by Alexa Williams
Is your company website dated, tired-looking or not bringing in leads or sales? If your company website is desperately in need of a re-fresh, it is time to start thinking about a redesign or redevelopment.
In today’s online economy a website needs to deliver a visually appealing look and feel that corresponds and represents your brand, services/products and reflects your businesses personality. Gone are the days when just having a web presence is enough.
Today, a website is often the first experience a new consumer will have with your service or product. A well designed, easy to navigate website can increase your bottom line by converting visitors into customers.
The Web is increasingly becoming the way consumers find information about products and services. You are literally competing for customers based on your website. Is your website well-designed? Does it have clear messaging? Does your website offer opportunities for visitors to connect easily via a newsletter subscription, social media sites or through a contact form?
Up until a year or so ago when the economy took a turn, many companies paid little attention to their web presence or marketing their business because times were ‘good’. Now that times are a bit tougher for many of us, you may feel like spending money on web updates is not in your budget.
If you are in either or both of these categories the reality is your competition will have an upper hand and gain more business from your sector with an appealing and easy to navigate site that drives new and existing customers to specific pages on their website selling their services and products.
Here are 5 Key Elements to Keep in Mind with a Web Update Project or Redesign:
1. Determining a budget. The cost of web design & redevelopment can be small or large, depending on your vision and needs. Establishing a budget before you start, allows designers to offer you options based on your ideas and wants in the most cost effective scenario. A budget of $500 will give you a very different update than a $2500 budget. Be honest with yourself and your potential designer with an realistic budget. If your vision is larger than your budget, a good designer will offer you a phased approach to updates and let you know which items on your to do list will offer the biggest impact and should be tackled first.
2. Finding the right web developer or designer. If you are on Linked ask your connections for referrals. Finding a designer with a good reputation is a must. Differentiate between a freelancer and a firm. Nothing against freelancers as there are a lot of good ones out there, but many freelancers hold day jobs and aren’t always available during working hours. Whether you go with a small or large firm or a freelancer, review their portfolio to determine if their work and style align with your vision. When you narrow down your top choices ask for a phone or Skype meeting to get a sense if they understand your needs and if you feel like it’s a good connection.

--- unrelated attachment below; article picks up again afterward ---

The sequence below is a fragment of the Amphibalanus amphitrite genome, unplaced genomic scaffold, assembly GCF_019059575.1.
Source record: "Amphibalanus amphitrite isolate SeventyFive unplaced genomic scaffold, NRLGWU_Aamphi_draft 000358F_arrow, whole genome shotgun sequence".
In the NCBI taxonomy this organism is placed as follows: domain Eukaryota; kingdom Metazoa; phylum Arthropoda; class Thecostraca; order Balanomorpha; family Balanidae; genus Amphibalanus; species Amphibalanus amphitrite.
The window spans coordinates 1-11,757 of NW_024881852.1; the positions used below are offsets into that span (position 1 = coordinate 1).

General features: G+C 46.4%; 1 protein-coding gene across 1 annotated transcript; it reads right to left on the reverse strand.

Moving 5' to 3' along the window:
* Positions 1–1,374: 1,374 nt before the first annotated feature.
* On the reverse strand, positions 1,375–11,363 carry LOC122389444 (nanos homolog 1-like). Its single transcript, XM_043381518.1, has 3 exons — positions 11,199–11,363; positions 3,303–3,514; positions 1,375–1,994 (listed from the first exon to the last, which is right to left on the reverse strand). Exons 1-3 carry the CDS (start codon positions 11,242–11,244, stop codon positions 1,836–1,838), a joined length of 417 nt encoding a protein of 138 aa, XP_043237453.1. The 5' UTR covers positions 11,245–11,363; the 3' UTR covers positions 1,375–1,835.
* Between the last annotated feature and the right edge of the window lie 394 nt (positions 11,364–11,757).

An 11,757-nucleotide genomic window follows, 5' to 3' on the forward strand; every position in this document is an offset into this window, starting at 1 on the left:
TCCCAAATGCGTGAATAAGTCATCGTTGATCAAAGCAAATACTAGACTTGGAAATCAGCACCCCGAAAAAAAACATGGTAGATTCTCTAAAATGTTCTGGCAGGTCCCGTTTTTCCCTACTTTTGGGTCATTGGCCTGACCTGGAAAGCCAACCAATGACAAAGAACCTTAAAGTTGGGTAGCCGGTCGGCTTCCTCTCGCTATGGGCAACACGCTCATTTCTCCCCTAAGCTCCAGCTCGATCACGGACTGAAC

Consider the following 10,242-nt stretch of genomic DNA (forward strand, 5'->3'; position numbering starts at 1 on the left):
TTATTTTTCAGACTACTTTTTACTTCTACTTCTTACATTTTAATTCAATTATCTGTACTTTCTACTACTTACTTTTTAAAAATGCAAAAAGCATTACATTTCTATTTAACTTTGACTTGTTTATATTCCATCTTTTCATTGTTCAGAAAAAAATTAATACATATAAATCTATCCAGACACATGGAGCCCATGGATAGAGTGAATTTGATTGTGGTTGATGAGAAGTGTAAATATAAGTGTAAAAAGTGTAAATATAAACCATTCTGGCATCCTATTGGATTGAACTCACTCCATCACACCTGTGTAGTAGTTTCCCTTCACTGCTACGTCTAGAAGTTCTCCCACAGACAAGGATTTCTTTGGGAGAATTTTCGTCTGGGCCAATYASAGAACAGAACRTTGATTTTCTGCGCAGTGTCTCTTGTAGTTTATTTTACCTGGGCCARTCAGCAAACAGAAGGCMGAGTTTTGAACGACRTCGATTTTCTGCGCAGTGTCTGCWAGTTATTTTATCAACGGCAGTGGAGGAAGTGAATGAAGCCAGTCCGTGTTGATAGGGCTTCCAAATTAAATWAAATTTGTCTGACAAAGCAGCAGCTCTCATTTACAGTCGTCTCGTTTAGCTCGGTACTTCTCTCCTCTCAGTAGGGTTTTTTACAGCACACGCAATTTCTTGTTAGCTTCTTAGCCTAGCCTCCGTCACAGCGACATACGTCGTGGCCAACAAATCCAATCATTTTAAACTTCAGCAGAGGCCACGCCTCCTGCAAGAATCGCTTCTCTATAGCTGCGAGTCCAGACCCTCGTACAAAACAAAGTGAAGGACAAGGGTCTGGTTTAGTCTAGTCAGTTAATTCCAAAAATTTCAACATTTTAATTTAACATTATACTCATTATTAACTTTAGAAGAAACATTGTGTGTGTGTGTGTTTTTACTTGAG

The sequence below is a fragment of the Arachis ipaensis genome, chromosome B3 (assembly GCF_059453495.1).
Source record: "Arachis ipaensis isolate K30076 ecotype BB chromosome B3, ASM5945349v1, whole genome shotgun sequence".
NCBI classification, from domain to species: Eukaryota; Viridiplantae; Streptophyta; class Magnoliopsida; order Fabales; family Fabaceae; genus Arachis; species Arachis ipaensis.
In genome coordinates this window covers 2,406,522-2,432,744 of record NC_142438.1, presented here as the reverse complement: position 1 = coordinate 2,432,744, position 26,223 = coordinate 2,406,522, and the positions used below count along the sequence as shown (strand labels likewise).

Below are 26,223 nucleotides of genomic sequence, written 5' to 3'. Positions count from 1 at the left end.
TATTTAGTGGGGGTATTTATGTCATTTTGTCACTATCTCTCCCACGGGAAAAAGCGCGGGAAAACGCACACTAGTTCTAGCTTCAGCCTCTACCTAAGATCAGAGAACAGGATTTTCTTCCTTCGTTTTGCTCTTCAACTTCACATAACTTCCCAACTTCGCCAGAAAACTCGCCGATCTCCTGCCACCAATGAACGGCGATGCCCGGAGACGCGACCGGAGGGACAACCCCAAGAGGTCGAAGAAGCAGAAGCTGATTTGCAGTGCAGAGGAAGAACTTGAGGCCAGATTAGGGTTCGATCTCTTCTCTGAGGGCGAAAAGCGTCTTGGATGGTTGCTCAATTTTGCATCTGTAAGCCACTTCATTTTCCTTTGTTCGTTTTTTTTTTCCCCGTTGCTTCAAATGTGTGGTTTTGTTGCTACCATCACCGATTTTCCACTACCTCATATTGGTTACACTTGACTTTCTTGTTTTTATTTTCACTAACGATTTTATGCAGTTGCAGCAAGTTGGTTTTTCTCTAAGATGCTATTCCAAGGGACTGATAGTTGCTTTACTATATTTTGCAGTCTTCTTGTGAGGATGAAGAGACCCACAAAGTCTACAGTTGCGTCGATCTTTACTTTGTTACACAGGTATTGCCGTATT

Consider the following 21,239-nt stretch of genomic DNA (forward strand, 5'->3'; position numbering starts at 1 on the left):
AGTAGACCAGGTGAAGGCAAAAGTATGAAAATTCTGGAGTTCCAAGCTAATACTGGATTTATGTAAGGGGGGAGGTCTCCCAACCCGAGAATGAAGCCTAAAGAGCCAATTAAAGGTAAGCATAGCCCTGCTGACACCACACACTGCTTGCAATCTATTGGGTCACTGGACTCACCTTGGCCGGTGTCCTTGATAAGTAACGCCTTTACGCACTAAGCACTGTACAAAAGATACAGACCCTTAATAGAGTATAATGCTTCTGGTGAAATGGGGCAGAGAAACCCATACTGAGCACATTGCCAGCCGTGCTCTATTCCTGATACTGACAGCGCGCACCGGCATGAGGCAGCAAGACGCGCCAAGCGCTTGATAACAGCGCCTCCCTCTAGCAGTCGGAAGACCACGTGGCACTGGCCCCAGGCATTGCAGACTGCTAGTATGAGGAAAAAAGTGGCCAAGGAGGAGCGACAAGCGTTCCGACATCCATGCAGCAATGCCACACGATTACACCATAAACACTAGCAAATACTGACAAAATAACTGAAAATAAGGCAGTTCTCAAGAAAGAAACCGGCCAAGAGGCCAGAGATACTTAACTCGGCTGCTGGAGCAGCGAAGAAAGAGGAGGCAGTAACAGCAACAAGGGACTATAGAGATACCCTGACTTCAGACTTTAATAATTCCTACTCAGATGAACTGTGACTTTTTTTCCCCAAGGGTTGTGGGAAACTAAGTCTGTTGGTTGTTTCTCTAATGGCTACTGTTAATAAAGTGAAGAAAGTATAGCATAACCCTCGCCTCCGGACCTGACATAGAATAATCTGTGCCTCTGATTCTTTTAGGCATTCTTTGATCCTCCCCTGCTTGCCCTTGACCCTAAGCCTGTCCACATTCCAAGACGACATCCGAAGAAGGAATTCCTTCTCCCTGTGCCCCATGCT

3. Getting a Quote & Referrals. In a perfect world you will create a RFP (request for proposal) or a wireframe of all changes and updates you would like to have integrated to your website. You will also provide the potential designers with a handful of sites you like for their look, feel, color schemes, graphics, or any other details. Give any potential designers/developers the same information so that your quotes are apples to apples. When asking for a quote, ask for references from previous projects and check them so you can get a sense if they can stick to a timeline and budget.
4. Timeline. Once you have chosen your designer/developer ask for their timeline for the updates in writing. During phase one of the updates, request they provide an updated wireframe so it is transparent what the updates will entail. Make sure there is a sign off process for each element to make sure you receive what you envision.
5. Design & Aesthetics Sign Off. By its very nature, design is subjective, which can make it challenging to create something that reflects your brand in the way you imagine it to. With this in mind, a good designer will create a mock up of the homepage and other pages for approval. Be honest and share what you like and don’t. This is your chance to communicate with the designer to make sure your vision is brought to life. During the different phases of the redesign there should be opportunities to make changes and tweaks. Most designers will allow a certain number of rounds of changes—make sure you know how many rounds of changes are included in your project, so you don’t go over budget.
That is the long and short of it. Now, taken honest look at your website and decide if you are due for an update!